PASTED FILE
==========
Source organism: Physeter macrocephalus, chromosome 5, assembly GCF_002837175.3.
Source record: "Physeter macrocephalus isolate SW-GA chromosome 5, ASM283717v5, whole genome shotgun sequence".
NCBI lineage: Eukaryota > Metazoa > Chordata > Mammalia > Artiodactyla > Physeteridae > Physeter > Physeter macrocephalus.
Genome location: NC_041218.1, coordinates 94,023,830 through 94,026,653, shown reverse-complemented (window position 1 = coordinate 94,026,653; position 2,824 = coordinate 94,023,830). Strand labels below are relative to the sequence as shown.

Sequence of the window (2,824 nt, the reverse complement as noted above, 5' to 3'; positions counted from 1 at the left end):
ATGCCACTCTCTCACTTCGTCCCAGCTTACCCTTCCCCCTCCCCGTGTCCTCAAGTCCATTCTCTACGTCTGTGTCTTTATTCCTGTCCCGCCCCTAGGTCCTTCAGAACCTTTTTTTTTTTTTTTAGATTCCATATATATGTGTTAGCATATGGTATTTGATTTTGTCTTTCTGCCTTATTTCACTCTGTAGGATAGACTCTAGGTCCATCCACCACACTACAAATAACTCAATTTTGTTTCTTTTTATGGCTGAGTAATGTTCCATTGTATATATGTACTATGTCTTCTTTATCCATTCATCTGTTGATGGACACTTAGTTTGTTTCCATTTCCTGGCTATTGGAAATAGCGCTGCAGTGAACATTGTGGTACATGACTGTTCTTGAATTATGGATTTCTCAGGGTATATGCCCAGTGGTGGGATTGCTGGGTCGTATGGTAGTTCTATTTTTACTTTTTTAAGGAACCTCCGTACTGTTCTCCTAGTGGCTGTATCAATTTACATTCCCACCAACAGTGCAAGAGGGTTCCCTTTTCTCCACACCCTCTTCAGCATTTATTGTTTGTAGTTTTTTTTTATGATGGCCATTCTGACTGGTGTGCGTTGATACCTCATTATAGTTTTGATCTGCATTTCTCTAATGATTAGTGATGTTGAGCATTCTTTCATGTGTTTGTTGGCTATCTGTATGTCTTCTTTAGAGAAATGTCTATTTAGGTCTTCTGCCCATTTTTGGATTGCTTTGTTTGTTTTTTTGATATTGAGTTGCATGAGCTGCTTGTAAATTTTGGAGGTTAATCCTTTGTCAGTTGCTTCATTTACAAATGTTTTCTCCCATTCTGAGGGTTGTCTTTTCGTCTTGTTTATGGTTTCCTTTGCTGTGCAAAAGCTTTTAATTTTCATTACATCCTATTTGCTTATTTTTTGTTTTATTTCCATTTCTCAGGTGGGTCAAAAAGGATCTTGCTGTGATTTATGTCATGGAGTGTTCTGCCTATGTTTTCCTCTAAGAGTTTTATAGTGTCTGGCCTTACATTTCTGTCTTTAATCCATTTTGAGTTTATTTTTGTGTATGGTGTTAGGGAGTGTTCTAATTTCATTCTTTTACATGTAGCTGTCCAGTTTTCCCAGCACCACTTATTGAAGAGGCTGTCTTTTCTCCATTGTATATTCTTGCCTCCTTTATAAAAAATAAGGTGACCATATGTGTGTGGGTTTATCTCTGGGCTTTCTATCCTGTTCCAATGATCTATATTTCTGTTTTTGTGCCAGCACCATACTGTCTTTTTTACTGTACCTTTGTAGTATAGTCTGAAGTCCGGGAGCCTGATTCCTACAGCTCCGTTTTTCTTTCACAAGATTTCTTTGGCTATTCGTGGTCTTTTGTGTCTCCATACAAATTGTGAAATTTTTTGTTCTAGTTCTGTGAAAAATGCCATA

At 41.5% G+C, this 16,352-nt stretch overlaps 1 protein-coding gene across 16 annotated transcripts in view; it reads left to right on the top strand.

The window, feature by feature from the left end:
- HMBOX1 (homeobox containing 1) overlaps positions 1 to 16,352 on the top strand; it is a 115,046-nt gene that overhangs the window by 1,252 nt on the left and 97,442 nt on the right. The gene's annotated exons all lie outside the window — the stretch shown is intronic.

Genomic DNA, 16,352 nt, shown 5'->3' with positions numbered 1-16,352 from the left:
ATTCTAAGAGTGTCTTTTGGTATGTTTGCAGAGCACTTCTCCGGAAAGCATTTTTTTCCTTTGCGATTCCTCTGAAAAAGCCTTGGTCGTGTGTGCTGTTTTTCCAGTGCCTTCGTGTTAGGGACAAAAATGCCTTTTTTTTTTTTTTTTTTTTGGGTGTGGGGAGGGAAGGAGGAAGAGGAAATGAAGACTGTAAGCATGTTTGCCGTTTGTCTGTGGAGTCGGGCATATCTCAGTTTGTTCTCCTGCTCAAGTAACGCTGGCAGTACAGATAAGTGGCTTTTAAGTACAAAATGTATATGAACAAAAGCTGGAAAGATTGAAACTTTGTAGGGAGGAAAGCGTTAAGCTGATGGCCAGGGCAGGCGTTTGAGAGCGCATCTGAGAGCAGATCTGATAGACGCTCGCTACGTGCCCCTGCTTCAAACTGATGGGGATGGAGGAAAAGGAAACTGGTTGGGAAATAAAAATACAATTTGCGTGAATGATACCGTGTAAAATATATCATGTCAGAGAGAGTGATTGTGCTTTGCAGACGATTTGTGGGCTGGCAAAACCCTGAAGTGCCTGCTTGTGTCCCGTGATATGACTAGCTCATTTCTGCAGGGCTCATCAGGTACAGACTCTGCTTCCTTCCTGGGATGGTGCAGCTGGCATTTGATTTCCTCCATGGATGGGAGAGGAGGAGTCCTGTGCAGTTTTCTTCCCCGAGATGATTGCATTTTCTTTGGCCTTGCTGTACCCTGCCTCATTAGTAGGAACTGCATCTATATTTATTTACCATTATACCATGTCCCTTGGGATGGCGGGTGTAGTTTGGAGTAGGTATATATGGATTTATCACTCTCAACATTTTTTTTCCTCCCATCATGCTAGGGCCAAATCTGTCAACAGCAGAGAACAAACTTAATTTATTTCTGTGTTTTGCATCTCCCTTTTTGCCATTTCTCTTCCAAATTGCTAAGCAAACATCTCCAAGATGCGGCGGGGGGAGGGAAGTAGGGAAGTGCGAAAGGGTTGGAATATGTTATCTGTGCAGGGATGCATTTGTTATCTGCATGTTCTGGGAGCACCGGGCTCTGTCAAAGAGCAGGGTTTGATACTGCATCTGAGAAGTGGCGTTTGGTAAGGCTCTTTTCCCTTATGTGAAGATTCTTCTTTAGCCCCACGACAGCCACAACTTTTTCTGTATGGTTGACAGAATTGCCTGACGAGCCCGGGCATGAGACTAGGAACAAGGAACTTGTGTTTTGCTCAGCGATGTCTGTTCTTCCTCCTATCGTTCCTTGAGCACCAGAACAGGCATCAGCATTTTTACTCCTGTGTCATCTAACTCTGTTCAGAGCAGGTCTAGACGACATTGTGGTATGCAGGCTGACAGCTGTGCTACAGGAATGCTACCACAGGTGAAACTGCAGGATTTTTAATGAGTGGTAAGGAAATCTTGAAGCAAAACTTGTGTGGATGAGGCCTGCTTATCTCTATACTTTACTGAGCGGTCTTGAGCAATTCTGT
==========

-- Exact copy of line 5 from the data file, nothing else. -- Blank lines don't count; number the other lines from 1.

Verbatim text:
Sequence of the window (2,824 nt, the reverse complement as noted above, 5' to 3'; positions counted from 1 at the left end):